Or Got Hate Despite Being Very Good Or Excellent Albums (1980 – 2015)
Three and a half decades, thousands of bands and artists, tens or maybe hundreds of thousands of album releases and one non-music expect arbitrarily claiming 10 of them were more slighted than all the others because I have a computer and a wordpress account so I can. So. Yeah. This is gonna be pretty fuckin arbitrary. I’m starting in the 1980’s because it’s a lot easier than trying to take in ~65 years of rock music (as categorized by the switching of genre labels which really just served at the time as markers of “white music” and “black music”) or possibly over a century of what could be considered rock music if earlier blues and rhythm and blues are added in. I also genuinely don’t know enough about the people who created Rock music with their pure ingenuity and soul and raw musical talent. So the best I can do is a shoutout to Sister Rosetta Tharpe, T-Bone Walker, Jackie Brenston, Bo Diddley, John Lee Hooker, and so many other of the black artists that created Rock music.
These artists not only created the genre I’m going to be talking about but also had to endure having it stolen and appropriated and their careers overshadowed by now-iconic white groups and artists like Elvis Presley, Led Zeppelin, The Beatles, The Rolling Stones, Eric Clapton, The Kinks, The Who, and The Yardbirds among many many others. Some of whom directly ripped off the people who made their music possible: John Lennon settled a law suit from Chuck Berry’s label for stealing “Come Together” (the Beatles were in recording during the start of the suit and added the now classic bass line to differentiate from Chuck Berry’s track though it proved to not be enough); George Harrison lost a plagiarism suit against the Chiffons’ label for his song “My Sweet Lord”; additionally Led Zeppelin has had to alter the credits of their songs, adding in artists they essentially ripped off, in tracks like “Babe, I’m Gonna Leave You,” “Whole Lotta Love,” and “Dazed and Confused.” So yeah, basically I’m saying all this to get the point that when you’re talking about a white rock band, saying an album or song was underappreciated is putting weight on some pretty thin historical ice, and definitely has a level of absurdity to it.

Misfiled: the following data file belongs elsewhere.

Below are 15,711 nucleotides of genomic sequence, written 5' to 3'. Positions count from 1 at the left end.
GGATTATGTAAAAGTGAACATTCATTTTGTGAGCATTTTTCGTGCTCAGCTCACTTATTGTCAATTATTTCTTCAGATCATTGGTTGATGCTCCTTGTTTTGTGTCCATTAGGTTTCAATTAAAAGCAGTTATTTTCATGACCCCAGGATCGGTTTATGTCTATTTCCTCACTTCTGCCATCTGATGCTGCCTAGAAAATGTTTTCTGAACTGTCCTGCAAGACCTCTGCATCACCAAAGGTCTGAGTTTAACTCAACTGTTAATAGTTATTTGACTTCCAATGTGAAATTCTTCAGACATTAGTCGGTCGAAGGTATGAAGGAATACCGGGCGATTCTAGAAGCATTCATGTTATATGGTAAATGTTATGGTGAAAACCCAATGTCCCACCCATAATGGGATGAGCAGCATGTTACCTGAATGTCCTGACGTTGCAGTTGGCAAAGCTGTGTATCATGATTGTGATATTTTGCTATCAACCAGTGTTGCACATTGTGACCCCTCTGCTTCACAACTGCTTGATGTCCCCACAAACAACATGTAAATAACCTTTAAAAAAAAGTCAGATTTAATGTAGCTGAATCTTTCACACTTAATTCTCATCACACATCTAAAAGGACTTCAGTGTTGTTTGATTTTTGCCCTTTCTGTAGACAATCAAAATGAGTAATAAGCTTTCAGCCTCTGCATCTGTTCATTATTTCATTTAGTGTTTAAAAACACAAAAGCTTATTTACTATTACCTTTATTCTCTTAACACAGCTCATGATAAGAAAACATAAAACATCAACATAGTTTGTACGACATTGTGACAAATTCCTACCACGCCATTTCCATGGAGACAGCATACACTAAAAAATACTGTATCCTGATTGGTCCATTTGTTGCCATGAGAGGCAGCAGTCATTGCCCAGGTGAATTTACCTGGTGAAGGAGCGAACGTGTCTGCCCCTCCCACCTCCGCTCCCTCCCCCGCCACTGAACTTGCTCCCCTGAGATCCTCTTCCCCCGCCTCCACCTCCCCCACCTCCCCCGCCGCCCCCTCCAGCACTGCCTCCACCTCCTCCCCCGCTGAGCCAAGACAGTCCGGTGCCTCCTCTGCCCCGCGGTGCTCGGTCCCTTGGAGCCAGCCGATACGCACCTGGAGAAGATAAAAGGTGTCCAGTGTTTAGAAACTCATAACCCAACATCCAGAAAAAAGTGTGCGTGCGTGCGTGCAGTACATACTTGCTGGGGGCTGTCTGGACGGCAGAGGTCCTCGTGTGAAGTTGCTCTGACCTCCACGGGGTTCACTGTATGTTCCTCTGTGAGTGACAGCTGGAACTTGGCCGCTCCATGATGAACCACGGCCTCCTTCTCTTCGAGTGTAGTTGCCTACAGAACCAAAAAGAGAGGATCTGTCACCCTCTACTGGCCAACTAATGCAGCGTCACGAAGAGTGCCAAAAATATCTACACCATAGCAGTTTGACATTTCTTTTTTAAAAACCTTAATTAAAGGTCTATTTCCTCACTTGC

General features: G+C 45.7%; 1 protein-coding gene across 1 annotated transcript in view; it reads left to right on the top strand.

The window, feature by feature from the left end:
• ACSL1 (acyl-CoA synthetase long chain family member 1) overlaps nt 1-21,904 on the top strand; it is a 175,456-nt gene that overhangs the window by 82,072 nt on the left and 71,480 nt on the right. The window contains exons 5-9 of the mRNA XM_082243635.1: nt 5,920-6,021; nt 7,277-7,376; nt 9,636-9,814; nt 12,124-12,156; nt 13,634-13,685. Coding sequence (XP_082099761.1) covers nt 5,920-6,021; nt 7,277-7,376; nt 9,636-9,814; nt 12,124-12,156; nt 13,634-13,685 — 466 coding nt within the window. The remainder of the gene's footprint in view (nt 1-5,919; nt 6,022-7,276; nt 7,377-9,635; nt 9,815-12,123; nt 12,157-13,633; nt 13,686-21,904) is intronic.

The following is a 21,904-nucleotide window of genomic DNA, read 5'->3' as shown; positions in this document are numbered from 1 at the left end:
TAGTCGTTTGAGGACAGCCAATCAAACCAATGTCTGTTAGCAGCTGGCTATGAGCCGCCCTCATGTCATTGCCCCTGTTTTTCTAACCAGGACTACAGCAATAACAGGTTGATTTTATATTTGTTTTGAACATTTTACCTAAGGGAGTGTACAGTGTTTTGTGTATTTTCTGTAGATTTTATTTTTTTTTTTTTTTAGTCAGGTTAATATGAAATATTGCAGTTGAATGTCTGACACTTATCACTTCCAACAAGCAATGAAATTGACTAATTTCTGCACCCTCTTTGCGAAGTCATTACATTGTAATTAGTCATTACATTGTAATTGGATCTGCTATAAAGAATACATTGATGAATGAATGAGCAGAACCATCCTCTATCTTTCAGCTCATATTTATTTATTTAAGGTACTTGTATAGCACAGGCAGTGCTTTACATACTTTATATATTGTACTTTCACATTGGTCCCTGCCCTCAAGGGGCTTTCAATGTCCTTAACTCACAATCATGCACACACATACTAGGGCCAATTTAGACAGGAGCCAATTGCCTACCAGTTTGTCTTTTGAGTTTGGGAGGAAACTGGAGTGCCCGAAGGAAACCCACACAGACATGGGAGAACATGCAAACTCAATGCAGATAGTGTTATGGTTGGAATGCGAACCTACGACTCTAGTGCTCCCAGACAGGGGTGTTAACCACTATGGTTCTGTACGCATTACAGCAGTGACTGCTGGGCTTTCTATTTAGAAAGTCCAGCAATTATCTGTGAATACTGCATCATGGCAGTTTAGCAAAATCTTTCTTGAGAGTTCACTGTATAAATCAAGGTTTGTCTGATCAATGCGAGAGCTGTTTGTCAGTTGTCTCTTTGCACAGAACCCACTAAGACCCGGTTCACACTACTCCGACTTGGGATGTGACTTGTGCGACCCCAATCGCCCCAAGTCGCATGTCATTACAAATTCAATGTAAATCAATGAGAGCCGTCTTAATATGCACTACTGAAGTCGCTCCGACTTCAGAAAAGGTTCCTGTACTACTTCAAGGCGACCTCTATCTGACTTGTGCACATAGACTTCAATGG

With that absurdity acknowledged, let’s get into what I’m looking for with these albums. First of all, not getting the love they deserve, or getting hate when they don’t deserve it are super vague phrases, so I get to use them super vaguely. Basically how it’s worked in practice is “what was the reception, both critical, fan base, and commercial, to this album” vs. as objectively as possible, “how good is the album.” That way of doing things automatically raises the question “does the album deserve it’s reputation (or lack thereof)?” So this can result in a fantastic album getting middling reviews being looked on similarly to a decent album that terrible reviews and commercially flopping. So to sum up: this list is completely arbitrary, the only thing it successfully does is communicate some of my opinions, and your life will be enriched in no conceivable way by continuing to read this. Here’s the list!!!!!!